January 24, 2012 | 0 Comments
India's Moser Baer says a new "metal and intrinsic layer semiconductor" (MIST) technology can push its PV cell conversion efficiency to 21% or more. Meanwhile, Yingli and DuPont reveal their work in improving Yingli's Panda module technology.
January 24, 2012 - India's Moser Baer says it has adopted a "metal and intrinsic layer semiconductor" (MIST) technology that it says can push its PV cell conversion efficiency to 21% or more. It's unclear precisely where this new MIST technology applies; the company says it's leveraging both c-Si and thin-film module technology, to make the high-efficiency cells. It does specify that the R&D work was done over "the past few years" on "multiple technology platforms" at the company's labs in India and the Netherlands. The company lists capabilities for both c-Si (100MW cells, 90MW modules) and thin-film (50MW modules) solar PV, plus "a few megawatts" for concentrated PV, with plans for expansion.
We've contacted Moser Baer for clarification on what exactly this MIST technology is, how it is being implemented into current manufacturing (with any changes/upgrades), and for any timelines to introduce the improved cells into pilot and volume production. We'll share any details we get.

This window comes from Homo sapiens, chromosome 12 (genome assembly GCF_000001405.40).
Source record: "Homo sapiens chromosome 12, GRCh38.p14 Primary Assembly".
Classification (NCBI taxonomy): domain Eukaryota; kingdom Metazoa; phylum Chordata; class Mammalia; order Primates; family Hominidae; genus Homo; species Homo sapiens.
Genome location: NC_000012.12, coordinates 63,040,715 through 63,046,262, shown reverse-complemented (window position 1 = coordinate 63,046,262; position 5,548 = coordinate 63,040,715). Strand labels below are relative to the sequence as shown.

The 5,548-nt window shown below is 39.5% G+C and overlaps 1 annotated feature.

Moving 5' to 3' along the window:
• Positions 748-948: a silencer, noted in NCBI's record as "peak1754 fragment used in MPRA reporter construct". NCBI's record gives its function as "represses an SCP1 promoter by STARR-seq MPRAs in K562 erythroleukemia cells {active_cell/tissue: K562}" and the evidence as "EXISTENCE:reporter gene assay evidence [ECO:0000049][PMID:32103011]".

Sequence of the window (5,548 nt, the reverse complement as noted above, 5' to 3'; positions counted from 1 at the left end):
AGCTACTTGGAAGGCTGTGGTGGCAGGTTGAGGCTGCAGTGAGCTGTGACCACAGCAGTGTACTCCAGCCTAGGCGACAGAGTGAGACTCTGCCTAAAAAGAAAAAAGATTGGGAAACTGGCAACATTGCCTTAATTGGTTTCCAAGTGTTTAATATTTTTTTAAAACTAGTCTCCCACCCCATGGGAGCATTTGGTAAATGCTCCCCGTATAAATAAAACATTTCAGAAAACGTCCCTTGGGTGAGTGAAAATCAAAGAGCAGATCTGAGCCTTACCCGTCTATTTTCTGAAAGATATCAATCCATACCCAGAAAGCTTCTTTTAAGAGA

DuPont, Yingli tout Panda collab
Elsewhere in higher-efficiency cells, DuPont Photovoltaic Solutions and Yingli Green Energy are revealing an ongoing collaboration to push solar cell efficiency and new module manufacturing processes and designs for Yingli's n-type metal wrapthrough Panda technology.
Specifically, the gains made via the DuPont-Yingli collaboration include: integrating DuPont's Solamet PV17x metallization technology with an advanced cell diffusion process, and integrating both customized metallization materials (to boost efficiency) and fluoride films (to improve power output).
Yingli launched its Panda efforts in 2009 in conjunction with the Energy Research Center of the Netherlands (ECN) and Amtech's Tempress subsidiary, aiming to reduce up to 40% metal coverage vs. standard c-Si cells, translating to around a 1.5% gain in relative cell efficiency; it also expects to realize far better cost reductions than with standard mc-Si. In a July 2011 Solarbuzz ranking of top modules, Panda ranked in a tight bunch around 16% efficiency, behind the ~19% panels of SunPower, AUO, and Sanyo; since last September Yingli says it's getting about 19.7% in lab tests.